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Apple Patents A Clever UI Trick For Using Your Phone With One Hand

The patent shows an iPhone that can dynamically adjust its UI to the way it’s being held.

Apple Patents A Clever UI Trick For Using Your Phone With One Hand
[Photo: Stock Rocket via . Other Images: via United States Patent and Trademark Office]

Criticizing larger, so-called “phablets,” Steve Jobs once said that the iPhone was the perfect size, because you could easily use it with one hand. Today, though, the majority of smartphones Apple makes are too big for ergonomic one-handed use, and while iOS has a built-in one-handed mode called Reachability, it’s pretty limited, essentially cutting the screen in half. A new patent from Cupertino suggests an intriguing alternative: an iPhone that can dynamically adjust its UI to the way it’s being held.

In the newly published patent, which was first filed in late 2014 around the time of the iPhone 6’s debut, Apple describes a way for an iPhone to detect how it’s being held. The phone dynamically adjusts where buttons and on-screen controls are positioned, accordingly. So if you’re holding your iPhone with the right hand, iOS might display a special keyboard for one-handed use on the bottom right of the device, or adjust the buttons in an app so you can hit them with your thumbs.

Functionally, this patent is similar to something Microsoft proposed earlier this year: a specially designed smartphone that that could detect how you are gripping your phone thanks to pressure-sensitive sensors in the sides of the device. Apple’s patent mentions pressure sensors as something that would be nice-to-have, but the company also says that the iPhone’s existing array of sensors is sufficient to accomplish the same task.

This is where Apple’s solution gets clever. Remember Antennagate? It was a widely publicized design flaw in the iPhone 4 that caused the phone to lose its signal when it was held in a certain way. In the patent,Apple describes how antennas can actually be used in lieu of pressure sensors to detect how the smartphone is being held. The reason this happened is because of something called antenna attenuation–say that five times fast–which basically changes the way radio waves interact with an antenna depending on how it is being held. Although the iPhone 4 had worse attenuation issues than most smartphones, leading to dropped calls, all mobile devices experience spikes and dips in wireless performance depending on how they’re being held. Apple would just track those, and use them as a way of tracking how the device is being held.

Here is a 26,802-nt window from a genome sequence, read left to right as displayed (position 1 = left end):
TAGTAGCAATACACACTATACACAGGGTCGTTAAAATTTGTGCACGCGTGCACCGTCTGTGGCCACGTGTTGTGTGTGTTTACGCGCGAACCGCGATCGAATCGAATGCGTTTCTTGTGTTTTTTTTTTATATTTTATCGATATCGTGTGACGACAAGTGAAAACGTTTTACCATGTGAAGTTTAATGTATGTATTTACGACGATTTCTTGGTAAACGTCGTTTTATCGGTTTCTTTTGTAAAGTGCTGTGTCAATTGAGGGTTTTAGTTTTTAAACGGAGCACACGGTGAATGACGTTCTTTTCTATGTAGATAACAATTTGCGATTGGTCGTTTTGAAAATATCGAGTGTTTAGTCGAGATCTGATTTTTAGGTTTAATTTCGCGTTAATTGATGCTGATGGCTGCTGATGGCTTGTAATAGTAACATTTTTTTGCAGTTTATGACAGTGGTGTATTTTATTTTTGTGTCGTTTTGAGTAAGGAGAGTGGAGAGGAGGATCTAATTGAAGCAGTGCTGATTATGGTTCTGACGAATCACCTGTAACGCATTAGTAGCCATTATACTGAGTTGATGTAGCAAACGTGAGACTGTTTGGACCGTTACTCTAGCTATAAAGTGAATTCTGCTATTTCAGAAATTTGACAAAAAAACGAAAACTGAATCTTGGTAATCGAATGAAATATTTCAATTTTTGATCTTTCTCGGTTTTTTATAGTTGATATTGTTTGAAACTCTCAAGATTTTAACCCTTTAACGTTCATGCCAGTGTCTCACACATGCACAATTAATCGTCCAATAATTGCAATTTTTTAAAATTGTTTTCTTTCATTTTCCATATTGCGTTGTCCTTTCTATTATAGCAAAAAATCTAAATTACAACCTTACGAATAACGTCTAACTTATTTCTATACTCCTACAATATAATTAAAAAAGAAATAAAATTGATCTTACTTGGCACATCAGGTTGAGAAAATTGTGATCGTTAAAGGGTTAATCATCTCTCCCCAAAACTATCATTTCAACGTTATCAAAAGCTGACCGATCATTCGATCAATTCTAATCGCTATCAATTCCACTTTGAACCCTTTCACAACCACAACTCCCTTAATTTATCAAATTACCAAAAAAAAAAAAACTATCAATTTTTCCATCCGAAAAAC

Apple also suggests other ways this mode could be made to work with existing iPhones. For example, an iPhone with a Touch ID fingerprint sensor could determine which hand the user is holding it in simply by which finger he used to unlock the device. Orientation and motion sensors, also existing in the current iPhone, could also be used to make a best guess based upon past data about how someone is holding a device, and in which hand.

It’s a compelling idea, although considering the fact that it is two years old, and Cupertino almost never tips its hand through patents, it seems unlikely Apple will bring the feature to market, at least as described here. But coupled with new mutual capacitance touch screens that can detect a finger approaching before it actually hits the glass, this patent is still intriguing. When the iPhone 7 arrives, maybe it will come with an adaptive nick-of-time UI that practically reads your mind.

The history of Apple in under 3 minutes

About the author

John Brownlee is a design writer who lives in Somerville, Massachusetts. You can email him at john.brownlee+fastco@gmail.com.



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